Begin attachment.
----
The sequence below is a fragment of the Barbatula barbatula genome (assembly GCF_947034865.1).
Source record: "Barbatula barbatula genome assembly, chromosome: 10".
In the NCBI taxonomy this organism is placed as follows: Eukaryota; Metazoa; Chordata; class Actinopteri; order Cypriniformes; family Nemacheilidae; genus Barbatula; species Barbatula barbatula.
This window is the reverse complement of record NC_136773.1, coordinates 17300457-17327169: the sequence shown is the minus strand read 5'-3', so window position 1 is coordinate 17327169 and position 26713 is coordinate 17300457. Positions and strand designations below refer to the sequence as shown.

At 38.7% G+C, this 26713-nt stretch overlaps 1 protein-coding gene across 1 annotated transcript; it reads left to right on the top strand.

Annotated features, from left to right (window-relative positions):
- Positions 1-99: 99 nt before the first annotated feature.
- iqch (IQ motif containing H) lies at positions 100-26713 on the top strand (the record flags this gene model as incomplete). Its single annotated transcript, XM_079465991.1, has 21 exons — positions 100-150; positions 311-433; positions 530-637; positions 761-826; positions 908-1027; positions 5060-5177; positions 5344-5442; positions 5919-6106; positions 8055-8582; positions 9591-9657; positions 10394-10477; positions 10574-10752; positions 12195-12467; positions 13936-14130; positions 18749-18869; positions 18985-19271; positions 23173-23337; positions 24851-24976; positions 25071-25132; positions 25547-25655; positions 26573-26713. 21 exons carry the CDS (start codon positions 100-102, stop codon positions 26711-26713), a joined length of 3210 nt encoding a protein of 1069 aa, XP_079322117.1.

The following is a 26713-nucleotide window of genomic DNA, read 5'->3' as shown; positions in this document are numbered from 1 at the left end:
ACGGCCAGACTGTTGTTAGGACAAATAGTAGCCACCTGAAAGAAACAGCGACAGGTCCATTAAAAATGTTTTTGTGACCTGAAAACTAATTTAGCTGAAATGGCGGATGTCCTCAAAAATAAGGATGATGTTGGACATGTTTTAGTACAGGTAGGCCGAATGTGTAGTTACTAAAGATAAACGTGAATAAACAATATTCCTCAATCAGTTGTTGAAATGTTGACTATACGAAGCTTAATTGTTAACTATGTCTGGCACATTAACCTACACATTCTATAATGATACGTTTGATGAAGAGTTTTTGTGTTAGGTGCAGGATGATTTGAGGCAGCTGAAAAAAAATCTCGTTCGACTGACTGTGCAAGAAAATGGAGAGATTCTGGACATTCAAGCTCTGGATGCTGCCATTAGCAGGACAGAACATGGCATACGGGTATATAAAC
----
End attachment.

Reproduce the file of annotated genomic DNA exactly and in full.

The sequence below is a fragment of the Barbatula barbatula genome (assembly GCF_947034865.1).
Source record: "Barbatula barbatula genome assembly, chromosome: 10".
In the NCBI taxonomy this organism is placed as follows: Eukaryota; Metazoa; Chordata; class Actinopteri; order Cypriniformes; family Nemacheilidae; genus Barbatula; species Barbatula barbatula.
This window is the reverse complement of record NC_136773.1, coordinates 17300457-17327169: the sequence shown is the minus strand read 5'-3', so window position 1 is coordinate 17327169 and position 26713 is coordinate 17300457. Positions and strand designations below refer to the sequence as shown.

At 38.7% G+C, this 26713-nt stretch overlaps 1 protein-coding gene across 1 annotated transcript; it reads left to right on the top strand.

Annotated features, from left to right (window-relative positions):
- Positions 1-99: 99 nt before the first annotated feature.
- iqch (IQ motif containing H) lies at positions 100-26713 on the top strand (the record flags this gene model as incomplete). Its single annotated transcript, XM_079465991.1, has 21 exons — positions 100-150; positions 311-433; positions 530-637; positions 761-826; positions 908-1027; positions 5060-5177; positions 5344-5442; positions 5919-6106; positions 8055-8582; positions 9591-9657; positions 10394-10477; positions 10574-10752; positions 12195-12467; positions 13936-14130; positions 18749-18869; positions 18985-19271; positions 23173-23337; positions 24851-24976; positions 25071-25132; positions 25547-25655; positions 26573-26713. 21 exons carry the CDS (start codon positions 100-102, stop codon positions 26711-26713), a joined length of 3210 nt encoding a protein of 1069 aa, XP_079322117.1.

The following is a 26713-nucleotide window of genomic DNA, read 5'->3' as shown; positions in this document are numbered from 1 at the left end:
ACGGCCAGACTGTTGTTAGGACAAATAGTAGCCACCTGAAAGAAACAGCGACAGGTCCATTAAAAATGTTTTTGTGACCTGAAAACTAATTTAGCTGAAATGGCGGATGTCCTCAAAAATAAGGATGATGTTGGACATGTTTTAGTACAGGTAGGCCGAATGTGTAGTTACTAAAGATAAACGTGAATAAACAATATTCCTCAATCAGTTGTTGAAATGTTGACTATACGAAGCTTAATTGTTAACTATGTCTGGCACATTAACCTACACATTCTATAATGATACGTTTGATGAAGAGTTTTTGTGTTAGGTGCAGGATGATTTGAGGCAGCTGAAAAAAAATCTCGTTCGACTGACTGTGCAAGAAAATGGAGAGATTCTGGACATTCAAGCTCTGGATGCTGCCATTAGCAGGACAGAACATGGCATACGGGTATATAAAC